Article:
And there is some truth to the idea that a college student will not be presented in his classrooms with the full spectrum of opinions about the social value of religious belief or the wisdom of capitalism or the need for some form of reparations for historically discriminated against Americans or the potential success or failure of a Trump administration. The structure of instruction – with its single instructor in front of a class of 50 – prevents this exposure, though many instructors attempt to present multiple point of view or perspectives on issues and controversies. And the best professors are more interest in the rhetorical skills of the student-writer rather than the conclusion the student-writer has reached. There is faith that across four years and more than 40 classes the undergraduate will be exposed to a diversity of opinions and habits of thought. The chances are increased when students becomes active agents of their own education and seek out such diversity rather than leaving it to chance.
The Professor Watchlist is the product of a Lemont-based organization Turning Point USA which has as its mission the promotion of the virtues of free-market capitalism, the desirability of small government, and the proselytizing of these ideas on college campuses, where they believe these ideas are in short supply and are mocked by liberal professors. Their aim is to expose this generation of college students to standard conservative orthodoxies and to unleash their entrepreneurial talents.
This Watchlist is not without precedent. There have been throughout the last half century various attempts to caricature and discredit out-of-touch, privileged liberals. This is a point exhaustively made in The Limousine Liberal: How an Incendiary Image United the Right and Fractured America (2016 by Steve Fraser). The Watchlist’s most immediate ancestor seems to be David Horowitz’s One Party Classroom: How Radical Professors at American’s Top Colleges Indoctrinate Students and Undermine Democracy (2009). Horowitz has been one of conservative’s most active and influential cultural warriors. He regularly spins out indictments of the left, like the notion that Obama has betrayed America. His book about tenured radicals seems to be the north star for the 22 year old Charlie Kirk, the wonder boy who founded TPUSA four years ago.
The Watchlist has been greeted with alarm and amusement. Many professors are legitimately worried that such a list warrants a crazy student to create mayhem in much the same way that the fake news report about a Clinton-led child sex ring operating out of a DC pizza parlor inspired an assault by a man armed with a rifle. The memories of mass murders at Northern Illinois and Virginia Tech are still fresh in our minds.
Part of the amusement at such list comes from the inept way in which information is gathered and posted. One professor sneezes and suddenly the campus is an incubator for the ebola virus. While a small number on the list, currently at 200, are true crazies, most are professors who have the audacity to raise issues about systematic racism, the ill-effects of income inequality, and alternative forms of social organization like that of the Scandinavian social democracies and who do so in a non-coercive way. Part of the amusement comes from the observation that this youth-based organization acts like a collection of zealous apprentices trying to imitate the swagger of elders like Horowitz and talk-show host Sean Hannity.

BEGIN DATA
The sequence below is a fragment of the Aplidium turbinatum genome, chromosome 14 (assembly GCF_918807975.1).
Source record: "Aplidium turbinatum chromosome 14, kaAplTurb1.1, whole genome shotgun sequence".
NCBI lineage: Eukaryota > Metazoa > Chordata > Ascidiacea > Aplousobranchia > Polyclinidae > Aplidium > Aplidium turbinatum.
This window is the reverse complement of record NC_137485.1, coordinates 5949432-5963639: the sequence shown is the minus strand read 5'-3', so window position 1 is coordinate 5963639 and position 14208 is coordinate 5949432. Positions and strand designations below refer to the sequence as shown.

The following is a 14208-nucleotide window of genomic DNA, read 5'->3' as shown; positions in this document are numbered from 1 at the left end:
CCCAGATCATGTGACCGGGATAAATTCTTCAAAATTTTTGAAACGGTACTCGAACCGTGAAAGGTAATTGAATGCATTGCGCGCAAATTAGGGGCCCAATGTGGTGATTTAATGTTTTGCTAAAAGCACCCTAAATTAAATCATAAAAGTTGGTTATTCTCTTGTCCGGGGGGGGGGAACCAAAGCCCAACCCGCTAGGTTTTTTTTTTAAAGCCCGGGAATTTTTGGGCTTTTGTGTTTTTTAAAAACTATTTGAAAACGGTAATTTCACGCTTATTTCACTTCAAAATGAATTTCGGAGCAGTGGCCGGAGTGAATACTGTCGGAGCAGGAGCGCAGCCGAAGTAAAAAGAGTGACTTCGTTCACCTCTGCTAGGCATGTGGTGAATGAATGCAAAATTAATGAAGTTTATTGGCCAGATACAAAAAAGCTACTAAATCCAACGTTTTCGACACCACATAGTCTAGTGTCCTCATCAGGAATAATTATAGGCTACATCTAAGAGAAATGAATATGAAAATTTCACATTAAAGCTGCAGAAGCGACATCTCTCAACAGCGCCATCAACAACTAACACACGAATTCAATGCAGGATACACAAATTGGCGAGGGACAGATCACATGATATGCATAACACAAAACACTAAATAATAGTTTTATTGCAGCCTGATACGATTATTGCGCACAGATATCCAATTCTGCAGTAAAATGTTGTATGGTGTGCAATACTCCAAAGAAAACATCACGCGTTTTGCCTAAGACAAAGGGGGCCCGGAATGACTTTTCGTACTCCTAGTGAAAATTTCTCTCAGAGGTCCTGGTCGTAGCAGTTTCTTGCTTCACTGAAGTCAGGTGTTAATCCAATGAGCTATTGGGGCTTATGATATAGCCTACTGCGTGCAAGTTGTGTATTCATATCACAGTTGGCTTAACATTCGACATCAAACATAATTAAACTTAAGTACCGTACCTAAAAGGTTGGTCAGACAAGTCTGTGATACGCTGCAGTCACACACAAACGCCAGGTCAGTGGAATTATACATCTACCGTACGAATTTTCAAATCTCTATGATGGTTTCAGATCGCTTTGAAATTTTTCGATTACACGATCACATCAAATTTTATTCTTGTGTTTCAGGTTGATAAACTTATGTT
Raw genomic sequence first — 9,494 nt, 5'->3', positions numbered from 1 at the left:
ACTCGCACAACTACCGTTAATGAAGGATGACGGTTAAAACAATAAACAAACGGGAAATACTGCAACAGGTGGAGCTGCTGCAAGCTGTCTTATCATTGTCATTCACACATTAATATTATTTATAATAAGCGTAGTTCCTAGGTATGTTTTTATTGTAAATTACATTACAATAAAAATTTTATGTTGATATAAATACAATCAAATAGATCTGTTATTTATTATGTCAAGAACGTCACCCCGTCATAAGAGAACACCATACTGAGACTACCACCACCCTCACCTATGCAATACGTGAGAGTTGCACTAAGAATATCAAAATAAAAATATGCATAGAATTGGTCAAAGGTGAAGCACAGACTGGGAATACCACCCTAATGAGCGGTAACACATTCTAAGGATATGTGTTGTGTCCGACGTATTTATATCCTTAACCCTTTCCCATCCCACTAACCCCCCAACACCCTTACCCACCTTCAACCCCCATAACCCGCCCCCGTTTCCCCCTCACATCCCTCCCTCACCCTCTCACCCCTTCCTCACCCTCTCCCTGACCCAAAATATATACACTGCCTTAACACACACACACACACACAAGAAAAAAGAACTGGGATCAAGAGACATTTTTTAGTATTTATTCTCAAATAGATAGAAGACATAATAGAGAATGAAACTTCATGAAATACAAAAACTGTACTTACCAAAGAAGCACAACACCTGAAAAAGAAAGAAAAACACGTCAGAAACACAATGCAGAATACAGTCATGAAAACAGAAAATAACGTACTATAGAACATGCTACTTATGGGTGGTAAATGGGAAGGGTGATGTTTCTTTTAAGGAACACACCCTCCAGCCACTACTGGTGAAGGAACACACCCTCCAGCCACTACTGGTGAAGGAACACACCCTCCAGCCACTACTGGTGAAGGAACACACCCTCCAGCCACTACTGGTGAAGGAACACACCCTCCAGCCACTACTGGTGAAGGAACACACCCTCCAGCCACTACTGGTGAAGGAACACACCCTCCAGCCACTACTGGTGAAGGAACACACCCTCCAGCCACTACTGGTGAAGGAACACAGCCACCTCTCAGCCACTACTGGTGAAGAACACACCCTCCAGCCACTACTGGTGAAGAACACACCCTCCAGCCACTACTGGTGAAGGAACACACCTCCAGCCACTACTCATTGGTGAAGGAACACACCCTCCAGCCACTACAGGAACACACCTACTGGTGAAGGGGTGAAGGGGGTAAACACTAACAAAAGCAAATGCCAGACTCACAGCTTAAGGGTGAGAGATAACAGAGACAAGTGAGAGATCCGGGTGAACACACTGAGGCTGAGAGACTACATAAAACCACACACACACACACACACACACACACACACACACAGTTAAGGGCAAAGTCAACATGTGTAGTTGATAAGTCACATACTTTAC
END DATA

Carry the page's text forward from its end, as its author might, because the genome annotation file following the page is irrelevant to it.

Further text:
One source of amusement for me stems from what seems to be an article of faith of TPUSA and its Watchlist division: that colleges are outside of the American grain and are camps of indoctrination. If professors were successful in their indoctrination objectives, how do you explain the fact Trump captured not only a large portion of the vote of those without a college degree but a surprising number of educated white voters? Only 51% of white educated women and 39% of white educated men cast their votes for Clinton. At best the brainwashing professors get “D” grades.
If anything, the appearance of The Watchlist further emboldens professors who suspect that what they do might get them on the list. They become more committed to make their campuses sites of resistance to the ideology and policies of the President-elect. One small indication is that many professors are clamoring to get on the Watchlist just as many citizens hoped to get on Nixon’s enemies list in the early 70s. Better to be on the list than not.
In the wake of a highly divisive election, “political therapists” have called for individuals to reach out to “the other,” to have conversations with those who don’t share political beliefs. The recently completed TPUSA Activists Workshop, where one-term radical Republican Joe Walsh (Illinois) and rogue journalist James O’Keefe were featured speakers, gives no indication of a willingness to enter reasoned, respectful conversation, at least not to the faithful who walked around in “Big Government Sucks” and “Taxation is Theft” tee shirts.